MUN students facing 16.3% tuition increase, according to students' union
Memorial University students could be paying much more to attend the post-secondary institution beginning next year.
OTTAWA — The Canadian Human Rights Commission says children are being left behind when it comes to basic rights of dignity, safety, education and family.
The agency's 2016 annual report to Parliament, released today, says it wants to shine a light on the problems of children.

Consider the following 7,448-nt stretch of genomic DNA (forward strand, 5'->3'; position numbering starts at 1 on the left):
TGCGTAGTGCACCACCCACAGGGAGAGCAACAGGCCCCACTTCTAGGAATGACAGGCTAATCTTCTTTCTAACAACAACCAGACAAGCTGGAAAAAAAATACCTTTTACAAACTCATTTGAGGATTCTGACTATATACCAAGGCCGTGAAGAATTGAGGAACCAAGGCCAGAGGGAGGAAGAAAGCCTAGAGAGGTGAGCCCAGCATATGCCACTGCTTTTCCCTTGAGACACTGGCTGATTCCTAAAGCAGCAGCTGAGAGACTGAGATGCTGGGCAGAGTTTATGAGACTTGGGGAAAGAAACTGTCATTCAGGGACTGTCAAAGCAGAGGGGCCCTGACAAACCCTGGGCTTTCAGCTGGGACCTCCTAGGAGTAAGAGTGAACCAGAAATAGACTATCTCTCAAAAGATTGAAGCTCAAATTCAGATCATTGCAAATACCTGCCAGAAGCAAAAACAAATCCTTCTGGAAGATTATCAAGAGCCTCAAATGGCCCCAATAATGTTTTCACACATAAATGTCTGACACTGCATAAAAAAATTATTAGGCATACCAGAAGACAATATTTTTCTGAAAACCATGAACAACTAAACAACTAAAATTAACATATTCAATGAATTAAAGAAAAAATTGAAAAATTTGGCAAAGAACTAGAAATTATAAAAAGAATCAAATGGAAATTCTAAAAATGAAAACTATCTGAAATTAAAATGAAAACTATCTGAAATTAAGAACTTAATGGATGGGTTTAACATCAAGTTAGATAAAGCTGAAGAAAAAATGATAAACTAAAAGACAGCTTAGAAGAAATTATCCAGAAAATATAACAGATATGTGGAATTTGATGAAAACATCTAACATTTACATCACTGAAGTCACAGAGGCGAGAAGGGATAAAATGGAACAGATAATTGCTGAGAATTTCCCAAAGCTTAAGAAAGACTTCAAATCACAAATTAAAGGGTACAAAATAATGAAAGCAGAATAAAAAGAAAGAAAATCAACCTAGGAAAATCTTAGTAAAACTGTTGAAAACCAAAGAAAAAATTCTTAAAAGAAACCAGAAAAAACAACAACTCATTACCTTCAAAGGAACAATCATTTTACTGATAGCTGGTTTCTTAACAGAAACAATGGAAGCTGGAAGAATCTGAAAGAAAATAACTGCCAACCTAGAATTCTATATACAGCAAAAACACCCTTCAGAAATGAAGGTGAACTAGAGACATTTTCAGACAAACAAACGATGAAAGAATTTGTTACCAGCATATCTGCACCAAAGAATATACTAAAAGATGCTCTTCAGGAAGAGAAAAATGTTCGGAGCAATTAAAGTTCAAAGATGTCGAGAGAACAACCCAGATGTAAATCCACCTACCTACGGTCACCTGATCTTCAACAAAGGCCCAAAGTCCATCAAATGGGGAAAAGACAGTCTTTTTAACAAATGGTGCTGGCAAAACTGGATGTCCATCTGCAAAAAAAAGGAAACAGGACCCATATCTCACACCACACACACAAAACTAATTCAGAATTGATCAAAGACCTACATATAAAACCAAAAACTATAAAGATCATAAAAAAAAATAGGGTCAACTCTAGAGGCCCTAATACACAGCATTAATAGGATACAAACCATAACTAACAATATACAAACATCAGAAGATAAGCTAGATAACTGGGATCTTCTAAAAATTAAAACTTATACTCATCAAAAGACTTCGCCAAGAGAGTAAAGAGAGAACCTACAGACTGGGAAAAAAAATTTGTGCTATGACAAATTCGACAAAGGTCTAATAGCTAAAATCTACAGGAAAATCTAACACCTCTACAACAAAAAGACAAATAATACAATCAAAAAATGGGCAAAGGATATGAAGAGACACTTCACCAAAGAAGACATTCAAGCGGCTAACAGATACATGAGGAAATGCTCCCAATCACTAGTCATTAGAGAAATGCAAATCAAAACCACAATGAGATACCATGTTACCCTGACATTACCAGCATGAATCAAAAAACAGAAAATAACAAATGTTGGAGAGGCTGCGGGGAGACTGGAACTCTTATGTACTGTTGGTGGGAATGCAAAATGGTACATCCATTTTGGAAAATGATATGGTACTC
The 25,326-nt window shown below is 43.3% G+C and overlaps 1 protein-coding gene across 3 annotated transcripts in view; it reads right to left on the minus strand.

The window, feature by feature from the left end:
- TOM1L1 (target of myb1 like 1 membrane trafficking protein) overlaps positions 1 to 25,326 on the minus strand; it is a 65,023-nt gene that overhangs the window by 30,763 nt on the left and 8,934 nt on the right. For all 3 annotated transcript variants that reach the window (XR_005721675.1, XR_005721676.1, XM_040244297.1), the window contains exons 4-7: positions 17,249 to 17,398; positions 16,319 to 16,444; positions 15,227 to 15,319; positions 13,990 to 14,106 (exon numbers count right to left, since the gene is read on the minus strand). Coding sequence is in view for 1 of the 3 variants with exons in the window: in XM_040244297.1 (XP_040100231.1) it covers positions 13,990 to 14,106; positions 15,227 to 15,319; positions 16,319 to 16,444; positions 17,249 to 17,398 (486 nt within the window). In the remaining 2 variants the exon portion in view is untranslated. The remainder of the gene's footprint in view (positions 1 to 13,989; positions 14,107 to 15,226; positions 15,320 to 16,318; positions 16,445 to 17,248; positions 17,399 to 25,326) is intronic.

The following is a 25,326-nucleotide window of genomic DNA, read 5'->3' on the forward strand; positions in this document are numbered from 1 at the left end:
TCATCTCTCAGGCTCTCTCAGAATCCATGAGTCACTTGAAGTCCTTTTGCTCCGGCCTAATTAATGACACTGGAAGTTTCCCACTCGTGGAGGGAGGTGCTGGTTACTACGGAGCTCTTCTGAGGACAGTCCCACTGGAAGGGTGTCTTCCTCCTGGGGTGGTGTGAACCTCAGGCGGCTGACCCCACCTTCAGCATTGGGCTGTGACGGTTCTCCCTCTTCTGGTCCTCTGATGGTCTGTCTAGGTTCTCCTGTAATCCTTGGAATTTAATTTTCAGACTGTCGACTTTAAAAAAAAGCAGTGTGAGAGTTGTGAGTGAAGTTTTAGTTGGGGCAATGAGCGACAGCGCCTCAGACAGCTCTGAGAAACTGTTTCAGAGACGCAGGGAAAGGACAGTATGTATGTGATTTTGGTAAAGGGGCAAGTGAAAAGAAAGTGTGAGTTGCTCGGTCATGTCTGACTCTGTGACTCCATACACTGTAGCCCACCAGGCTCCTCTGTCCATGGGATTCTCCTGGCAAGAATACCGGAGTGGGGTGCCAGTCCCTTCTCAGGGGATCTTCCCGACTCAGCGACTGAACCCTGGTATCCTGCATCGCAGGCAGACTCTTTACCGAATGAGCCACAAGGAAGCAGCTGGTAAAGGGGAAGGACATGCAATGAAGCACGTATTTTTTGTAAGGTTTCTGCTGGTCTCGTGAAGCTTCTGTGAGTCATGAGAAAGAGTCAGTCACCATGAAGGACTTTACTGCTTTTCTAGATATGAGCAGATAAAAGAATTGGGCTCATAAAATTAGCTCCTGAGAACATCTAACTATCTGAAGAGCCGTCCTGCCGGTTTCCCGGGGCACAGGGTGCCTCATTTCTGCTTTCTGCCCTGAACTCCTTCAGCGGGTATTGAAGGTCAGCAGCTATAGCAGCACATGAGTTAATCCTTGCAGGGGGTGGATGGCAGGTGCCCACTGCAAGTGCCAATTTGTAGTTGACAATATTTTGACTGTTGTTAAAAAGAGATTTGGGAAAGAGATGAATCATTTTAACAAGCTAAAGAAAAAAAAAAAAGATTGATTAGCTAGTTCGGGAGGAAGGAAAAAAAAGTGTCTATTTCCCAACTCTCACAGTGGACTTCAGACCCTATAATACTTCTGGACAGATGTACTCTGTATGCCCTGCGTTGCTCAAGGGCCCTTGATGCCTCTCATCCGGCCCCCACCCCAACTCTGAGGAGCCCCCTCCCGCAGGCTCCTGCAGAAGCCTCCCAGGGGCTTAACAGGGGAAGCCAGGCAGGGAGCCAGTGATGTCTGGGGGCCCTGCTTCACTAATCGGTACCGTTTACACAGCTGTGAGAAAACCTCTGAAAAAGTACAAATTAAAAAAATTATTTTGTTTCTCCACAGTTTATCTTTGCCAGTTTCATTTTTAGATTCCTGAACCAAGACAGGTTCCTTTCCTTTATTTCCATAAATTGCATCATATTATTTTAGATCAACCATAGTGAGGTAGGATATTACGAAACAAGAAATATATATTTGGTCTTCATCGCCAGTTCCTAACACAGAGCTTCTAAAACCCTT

The report looks at issues such as child welfare services on First Nations reserves, the rights of transgender children, the problem of children with disabilities and how migrant children can be locked up in detention centres alongside their parents as the system processes their cases.
Marie-Claude Landry, the chief commissioner, says ensuring equal opportunities for children is the best way of ensuring human rights for all.
She says Canada must remain a country that values human rights.
The Canadian Press